Aimmune Becomes Point Pharmaceutical Business for Nestlé

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In August, Nestlé gobbled up Aimmune in a $2.6 billion deal, and now the food allergy-focused company will serve as the point pharmaceutical business for Nestlé Health Science.

The new global business expands Nestlé Health Science’s growth strategy to span a breadth of offerings with a pharmaceutical business added to its medical nutrition and consumer care offerings. Aimmune brings pharmaceutical expertise and infrastructure to further strengthen and complement Nestle Health Science’s existing focus on the science of nutrition, and the holistic approach to treating food allergies and other food-mediated conditions.

Greg Behar, chief executive officer of Nestlé Health Science, said the August acquisition of Aimmune Therapeutics marked an important milestone in his company’s “pursuit of innovative, science-based nutritional solutions to support healthier lives.” Behar called Palforzia, Aimmune’s peanut allergy treatment approved at the end of January by the U.S. Food and Drug Administration, a “game-changer” in treating peanut allergy. Behar said that was only the beginning.

“Aimmune's pharmaceutical expertise and infrastructure will complement our existing research and development to further drive growth globally,” Behar said in a statement.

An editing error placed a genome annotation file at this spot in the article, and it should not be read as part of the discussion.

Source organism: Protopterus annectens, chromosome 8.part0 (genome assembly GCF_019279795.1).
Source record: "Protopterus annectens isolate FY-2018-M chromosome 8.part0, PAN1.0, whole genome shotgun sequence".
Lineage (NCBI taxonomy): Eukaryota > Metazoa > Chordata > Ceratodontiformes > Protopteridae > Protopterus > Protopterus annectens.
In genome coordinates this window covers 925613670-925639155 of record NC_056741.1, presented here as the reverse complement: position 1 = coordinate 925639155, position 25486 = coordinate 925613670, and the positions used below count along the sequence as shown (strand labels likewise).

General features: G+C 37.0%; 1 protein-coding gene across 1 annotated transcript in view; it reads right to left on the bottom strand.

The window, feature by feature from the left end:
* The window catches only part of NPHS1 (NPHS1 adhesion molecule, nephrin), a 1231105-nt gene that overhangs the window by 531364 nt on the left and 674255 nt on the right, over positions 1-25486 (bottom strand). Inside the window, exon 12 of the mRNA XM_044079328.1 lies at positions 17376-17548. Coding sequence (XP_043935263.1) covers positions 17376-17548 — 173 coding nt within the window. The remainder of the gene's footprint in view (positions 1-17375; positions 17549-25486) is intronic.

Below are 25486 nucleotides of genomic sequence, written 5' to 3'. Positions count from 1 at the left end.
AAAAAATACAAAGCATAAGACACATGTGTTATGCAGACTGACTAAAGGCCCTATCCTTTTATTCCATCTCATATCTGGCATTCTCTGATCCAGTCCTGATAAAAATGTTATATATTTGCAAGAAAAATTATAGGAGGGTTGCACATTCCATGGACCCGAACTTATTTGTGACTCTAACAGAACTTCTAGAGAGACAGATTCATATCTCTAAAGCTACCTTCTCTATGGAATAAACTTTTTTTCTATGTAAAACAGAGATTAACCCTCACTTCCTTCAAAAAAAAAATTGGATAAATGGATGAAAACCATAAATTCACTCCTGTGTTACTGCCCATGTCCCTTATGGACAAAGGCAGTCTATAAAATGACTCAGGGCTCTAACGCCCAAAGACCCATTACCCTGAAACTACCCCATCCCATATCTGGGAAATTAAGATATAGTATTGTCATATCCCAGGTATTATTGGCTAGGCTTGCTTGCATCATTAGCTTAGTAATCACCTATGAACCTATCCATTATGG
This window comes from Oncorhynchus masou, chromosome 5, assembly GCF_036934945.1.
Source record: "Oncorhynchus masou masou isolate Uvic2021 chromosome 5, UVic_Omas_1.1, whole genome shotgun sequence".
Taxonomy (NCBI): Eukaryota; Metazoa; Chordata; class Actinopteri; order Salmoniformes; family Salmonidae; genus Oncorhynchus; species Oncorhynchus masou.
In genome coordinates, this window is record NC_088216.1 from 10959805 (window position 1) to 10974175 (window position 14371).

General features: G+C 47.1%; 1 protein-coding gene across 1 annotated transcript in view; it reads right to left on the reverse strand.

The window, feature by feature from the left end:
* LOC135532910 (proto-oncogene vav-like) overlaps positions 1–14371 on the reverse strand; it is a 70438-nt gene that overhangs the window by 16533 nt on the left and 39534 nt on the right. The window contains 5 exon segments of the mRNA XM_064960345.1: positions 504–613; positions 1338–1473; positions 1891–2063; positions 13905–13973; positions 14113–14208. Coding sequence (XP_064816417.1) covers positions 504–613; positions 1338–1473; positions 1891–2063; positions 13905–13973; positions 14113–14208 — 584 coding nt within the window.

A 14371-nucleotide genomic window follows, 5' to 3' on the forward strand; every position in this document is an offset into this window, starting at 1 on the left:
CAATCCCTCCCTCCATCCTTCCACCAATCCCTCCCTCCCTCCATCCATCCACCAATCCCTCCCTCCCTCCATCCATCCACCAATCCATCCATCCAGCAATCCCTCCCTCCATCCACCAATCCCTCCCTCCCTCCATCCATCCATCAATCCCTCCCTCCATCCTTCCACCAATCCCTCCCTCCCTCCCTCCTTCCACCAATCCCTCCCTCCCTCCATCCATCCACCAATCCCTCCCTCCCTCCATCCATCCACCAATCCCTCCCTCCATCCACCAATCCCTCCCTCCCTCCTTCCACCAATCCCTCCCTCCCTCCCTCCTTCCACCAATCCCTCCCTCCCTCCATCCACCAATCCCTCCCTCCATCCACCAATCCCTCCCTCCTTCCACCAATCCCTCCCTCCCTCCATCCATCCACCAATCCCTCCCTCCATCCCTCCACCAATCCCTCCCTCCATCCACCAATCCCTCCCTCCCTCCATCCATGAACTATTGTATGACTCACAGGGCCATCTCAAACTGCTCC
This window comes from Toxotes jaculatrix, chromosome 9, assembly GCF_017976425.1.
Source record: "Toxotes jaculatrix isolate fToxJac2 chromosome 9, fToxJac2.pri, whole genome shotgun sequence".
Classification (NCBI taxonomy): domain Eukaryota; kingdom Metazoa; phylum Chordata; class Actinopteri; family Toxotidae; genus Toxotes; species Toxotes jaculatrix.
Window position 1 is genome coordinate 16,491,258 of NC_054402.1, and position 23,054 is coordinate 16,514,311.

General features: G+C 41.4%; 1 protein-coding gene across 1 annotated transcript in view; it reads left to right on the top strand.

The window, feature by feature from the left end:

Aimmune will maintain its headquarters in Brisbane, Calif. However, there will be a change in leadership. Andrew Oxtoby, who had been serving as chief commercial officer, will now assume the helm of the company as president and CEO. Oxtoby will be supported by a new executive leadership team. Former CEO Jayson Dallas will leave Aimmune and pursue other opportunities.

Despite the change in leadership at Aimmune, the company will maintain its focus on expanding the indication for Palforzia to toddlers and adults, as well as focus on the development of the monoclonal antibody AlMab7195 as a potential treatment of other food allergies. Aimmune has been eying a Phase I study for this asset in early 2021. Aimmune's marketing authorization application for AR101 (Palforzia) is under review with the European Medicines Agency, with a decision anticipated in 2020. A Swiss Agency for Therapeutic Products review of AR101 also is ongoing, with a decision expected in 2021.

Nestlé Health Science has a history of advancing nutritional therapies. Many of the food products developed by Nestlé contain allergens, including peanuts, so it has made sense that the company would support those companies aiming to curb allergic reactions to food products.

For years, Nestlé had been increasing its stake in Aimmune. Nestlé Health Science, a division of the food packaging giant, Nestlé first pumped $145 million into the company in 2016 and then another $30 million as part of its initial public offering in 2018. Also in 2018, Nestlé invested an additional $98 million into Aimmune. Following the approval of Palforzia, Nestlé pumped another $200 million into Aimmune, which increased its stake in the company to $473 million, which represented about 25.6% of the company.

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